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Will Current Clinical Trials Answer the Most Important Questions About Prostate Adenocarcinoma?

Will Current Clinical Trials Answer the Most Important Questions About Prostate Adenocarcinoma?

Thompson and Seay have attempted to provide a concise overview of the treatment of both
localized and metastatic prostate cancer. Also, they have listed most of the current clinical trials focusing on these issues, along with two current trials addressing the prevention of the disease. There is certainly no getting away from the fact that, even with the plethora of publications dealing with prostate cancer (1,643 in 1994 alone, as the authors point out), there are major gaps in our fund of knowledge about this disease entity.

Prostate Cancer Prevention Trial

The Prostate Cancer Prevention Trial, of which Thompson is the principal investigator, should be a landmark study. As with any study, especially successful ones, there will be abundant detractors. Already there is a background chorus questioning whether Finasteride (Proscar) is the right agent to be used in a prevention trial of this magnitude. The fact of the matter is that, at present, there is a dearth of compounds available for a trial of this sort, and Thompson and colleagues are to be commended for pressing ahead with this timely initiative of prevention. It should be pointed out that the accrual rate of this trial has been met, and all efforts are now focused on follow up.

One word of caution about this study is in order. All study participants are to have a prostate biopsy at 7 years following randomization, and the sample size has been determined to account for those who are not fully evaluable. Nevertheless, the fact that all subjects are biopsied may not, in itself, be foolproof. We all have cohorts of patients who have undergone many biopsies before the diagnosis of prostate cancer is made. These are patients in whom prostate cancer is strongly suspected, eg, those with a rising prostate-specific antigen (PSA) level, in whom numerous biopsies are all negative. Nevertheless, to have patients agree to a biopsy at the end of the trial is a coup
for the planners of the study.

Prostate Cancer Intervention Versus Observation Trial

The Prostate Cancer Intervention Versus Observation Trial (PIVOT) poses some interesting problems. Although accrual is increasing, practically all of the patients come from Veterans Administration (VA) hospitals. The point to be made is that, at present, a study of radical prostatectomy vs "observation" is probably impossible to carry out, except in the setting of socialized medicine that exists in VA hospitals. It must be remembered that radical prostatectomies represent a substantial portion of the surgery performed by many urologists in both private and academic settings resulting in a substantial portion of income.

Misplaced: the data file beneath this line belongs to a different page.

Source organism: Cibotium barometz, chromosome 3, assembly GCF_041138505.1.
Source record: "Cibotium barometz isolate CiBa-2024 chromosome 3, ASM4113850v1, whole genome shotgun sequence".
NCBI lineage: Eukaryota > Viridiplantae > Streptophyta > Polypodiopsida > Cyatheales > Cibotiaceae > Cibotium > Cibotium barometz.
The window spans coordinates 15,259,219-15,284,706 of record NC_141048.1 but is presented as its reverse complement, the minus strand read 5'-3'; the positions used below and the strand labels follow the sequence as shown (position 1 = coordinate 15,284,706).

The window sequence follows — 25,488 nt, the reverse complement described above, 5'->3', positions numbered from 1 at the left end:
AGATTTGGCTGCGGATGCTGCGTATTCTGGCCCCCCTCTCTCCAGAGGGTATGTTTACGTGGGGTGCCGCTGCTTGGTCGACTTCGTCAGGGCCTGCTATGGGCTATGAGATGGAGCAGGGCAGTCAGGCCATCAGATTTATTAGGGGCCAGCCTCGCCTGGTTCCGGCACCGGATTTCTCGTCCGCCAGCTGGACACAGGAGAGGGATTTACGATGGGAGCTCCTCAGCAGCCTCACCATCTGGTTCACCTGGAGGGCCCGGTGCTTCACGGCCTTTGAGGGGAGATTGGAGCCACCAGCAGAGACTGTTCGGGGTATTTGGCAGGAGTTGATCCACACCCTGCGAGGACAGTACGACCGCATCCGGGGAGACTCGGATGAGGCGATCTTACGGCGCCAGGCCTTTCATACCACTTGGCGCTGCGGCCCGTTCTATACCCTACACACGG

Evaluating Treatments for Localized Disease

I agree with the authors' assessment that very few studies have compared the efficacy of different modalities of therapy for localized disease. In particular, as they point out, it would be of utmost importance to have brachytherapy compared with external-beam radiation therapy. This question is currently being considered by the Radiation Therapy Oncology Group (RTOG).

It is true that there are no head-to-head comparisons of the various treatment regimens for localized disease. I must remind the authors that there have been two attempts to compare radical prostatectomy and external-beam radiation. Both studies, one by the National Prostate Cancer Project and a more recent trial by the Southwest Oncology Group, had to be closed due to lack of accrual. I submit that, despite their clinical relevance, some studies unfortunately cannot be carried out to completion. Investigators must contend with economics, as well as the beliefs of urologists and radiologists in their respective disciplines. In addition, training programs rely on large
numbers of cases. Thus, to compare these two disparate treatment modalities is problematic, to say the least.

I agree with Thompson and Seay that prostate cancers are frequently indolent. However, the current dilemma is that there is no way to discern which cancers are indolent. In my opinion, the answers about which tumors are indolent and which are virulent will come primarily from molecular studies.

Studies of Neoadjuvant Therapy

As far as neoadjuvant studies are concerned, trials are now being conducted to define the role of neoadjuvant therapy prior to definitive therapy. It is only through continuing studies and the passage of time that we will be able to determine whether the decrease in positive margins translates into an
increase in overall and cause-specific survival. Also, the question of length of neoadjuvant therapy prior to definitive therapy is being investigated. The RTOG is ready to launch a study of adjuvant radiotherapy with and without hormonal therapy, in this instance, the antiandrogen bicalutamide (Casodex).

The authors have provided readers with a concise list of current trials, which may prompt some readers to enroll patients into appropriate protocols. It is necessary for all of us involved in urologic oncology to make our patients aware of protocols that are suitable for their particular situation. Although, as the authors point out, "... many of these answers may not be available for several years," we must all be advocates of clinical trials. Educating our patients that clinical trials reflect the latest knowledge about urologic oncology is beneficial to our patients and to our profession.

 
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